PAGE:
Here’s what you need to know about a new proposed HHS rule announced last week

On November 1, the Trump Administration announced that it would no longer enforce existing U.S. Department of Health and Human Services (HHS) regulations that prohibit discrimination in HHS-funded programs based on sexual orientation, gender identity, sex, and religion. The administration also announced that HHS-funded programs would no longer be required to recognize marriages of same-sex couples. In addition, it put forward a new rule that would allow most programs receiving HHS grants to discriminate based on sex, sexual orientation, gender identity, and religion. This proposed rule and the administration’s notice that they are suspending enforcement of existing nondiscrimination provisions will have widespread and devastating consequences.

This means federally funded programs and agencies could, for example, deny services to foster youth, refuse admission to shelters, deny children homes with prospective foster or adoptive families, shut out families seeking emergency services, and more. Those who receive government funding wouldn’t even have to justify their discrimination: the Trump administration would simply allow them to do it, no questions asked.

HHS awards more than $527 billion of taxpayer dollars in grants and contracts each year. This dangerous rule would impact the ability of millions of people to access and receive services from billions of dollars of programs ranging from adoption and foster care services for children, family preservation services, STI and HIV testing and prevention programs, Head Start programs, supportive housing services, reproductive health care, and much more. For example:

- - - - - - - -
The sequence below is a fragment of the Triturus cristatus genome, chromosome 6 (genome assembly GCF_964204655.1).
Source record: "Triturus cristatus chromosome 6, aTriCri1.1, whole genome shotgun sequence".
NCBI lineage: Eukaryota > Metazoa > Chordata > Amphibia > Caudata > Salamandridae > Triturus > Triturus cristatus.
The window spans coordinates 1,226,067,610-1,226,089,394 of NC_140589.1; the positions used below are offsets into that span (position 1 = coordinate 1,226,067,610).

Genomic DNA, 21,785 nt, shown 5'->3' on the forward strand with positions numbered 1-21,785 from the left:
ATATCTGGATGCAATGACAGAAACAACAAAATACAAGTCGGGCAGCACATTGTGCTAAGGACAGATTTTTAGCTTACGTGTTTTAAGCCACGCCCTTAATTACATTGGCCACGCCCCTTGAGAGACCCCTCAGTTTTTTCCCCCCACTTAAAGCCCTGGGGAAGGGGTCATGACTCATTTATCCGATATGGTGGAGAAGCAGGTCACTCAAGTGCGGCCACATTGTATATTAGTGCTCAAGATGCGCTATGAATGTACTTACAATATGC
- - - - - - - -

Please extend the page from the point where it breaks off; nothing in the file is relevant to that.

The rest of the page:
• Head Start grant recipients and other federally funded child care facilities could refuse to serve children with married same-sex parents or provide services to a transgender youth
  • Meals on Wheels and other community meal programs designed to support older adults could refuse to deliver food to older Americans who are Jewish, Muslim, or LGBTQ
  • Adoption and foster care agencies that receive federal funding could keep children in government care rather than allow them to be adopted by qualified same-sex couples or families with different religious beliefs from the agency

Taxpayer dollars should not be used to advance discrimination and harm vulnerable children in foster care, older adults, those at risk for HIV, and more. The rule is the latest in a series of Trump administration efforts to undermine civil rights protections and harm people served by government-funded programs.

MAP, in partnership with other organizations like the ACLU, the Center for American Progress, and others, will continue to provide more information about what this proposed rule – and the notice of nonenforcement – means for the programs that millions of people count on.

BiWeek 2019

This week (September 16-23) is #BiWeek 2019! This is a week to celebrate the B in LGBT and to raise up the voices and experiences of bisexual people.

Despite a growing understanding and acceptance of the LGBT community and increased legal protections based on sexual orientation and gender identity, the experiences and realities of bisexual people has largely been invisible. Did you know bisexual people comprise about half (52%) of LGB people in the United States? Did you also know that violence, poverty, discrimination, and poor physical and mental health outcomes within the bisexual population are often at rates higher than their lesbian and gay peers?